No meal is as traditional as Thanksgiving’s turkey dinner. Cattle, sheep, hogs, and chickens all evolved and were domesticated in the Old World and were brought to North America, but not the turkey. It was domesticated during prehistory in Central and South America. Spanish explorers quickly learned to enjoy delicious turkey meat and shipped live birds back to Europe, where they quickly spread through the continent and beyond.
Turkey is a popular commercial meat in the United States. The average American eats just over 16 pounds of turkey per year, but very few people raise turkeys in their backyard.
If you do decide to raise turkeys with your chickens, realize they are very different and most experienced poultry growers recommend housing them separately. For example turkeys are susceptible to diseases that chickens carry, but that chickens themselves are resistant to. Turkeys also require more space and a large yard or open area is recommended.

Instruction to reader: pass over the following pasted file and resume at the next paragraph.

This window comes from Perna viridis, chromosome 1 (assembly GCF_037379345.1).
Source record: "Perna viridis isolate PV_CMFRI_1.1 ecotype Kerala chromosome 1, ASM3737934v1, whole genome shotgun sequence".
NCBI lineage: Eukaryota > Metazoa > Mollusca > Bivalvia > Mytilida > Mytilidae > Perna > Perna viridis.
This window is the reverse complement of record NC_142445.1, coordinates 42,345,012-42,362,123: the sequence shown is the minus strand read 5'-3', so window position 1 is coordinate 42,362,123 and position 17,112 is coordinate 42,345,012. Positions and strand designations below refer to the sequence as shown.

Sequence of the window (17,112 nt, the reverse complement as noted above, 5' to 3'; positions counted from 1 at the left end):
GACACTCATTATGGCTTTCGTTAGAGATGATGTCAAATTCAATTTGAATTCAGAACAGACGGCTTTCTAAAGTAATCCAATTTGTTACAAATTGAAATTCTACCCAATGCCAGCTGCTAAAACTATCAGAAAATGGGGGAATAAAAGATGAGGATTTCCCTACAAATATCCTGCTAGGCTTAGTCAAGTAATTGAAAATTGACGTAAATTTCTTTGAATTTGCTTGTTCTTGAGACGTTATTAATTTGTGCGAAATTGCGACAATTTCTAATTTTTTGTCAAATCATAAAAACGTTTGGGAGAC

Many chicken breeds, such as Plymouth Rocks, Rhode Island Reds, and Orpingtons are true dual purpose birds that lay abundant eggs and get meaty enough to make tasty chicken stew. This is not the case with turkeys. They are strictly meat birds with an average hen turkey laying only around 80 to 100 eggs per year, compared to 200 to 250 or more for many chicken breeds.
There are many distinct turkey breeds ranging from the wild birds roaming woodlands to the white, broad-breasted types used for commercial production. There are many beautiful ornamental or heritage breeds to choose from, with feather colors ranging from buff to gray to the bronze hues of wild birds.
Anyone interested in raising a few turkeys for delicious roasting should stick with heritage breeds or ornamental varieties. Heritage breeds grow more slowly but can mate naturally and are better foragers. Plan on feeding them for 4-6 months before they will be ready for the table. Each turkey will require four to five pounds of feed per week.
Start your turkeys on a high protein diet (like Country Feeds Gamebird Starter) in June or July, protect them from predators and the weather, feed them well, and expect to have large and tasty turkeys for your Thanksgiving dinner. Their meat is simply delicious.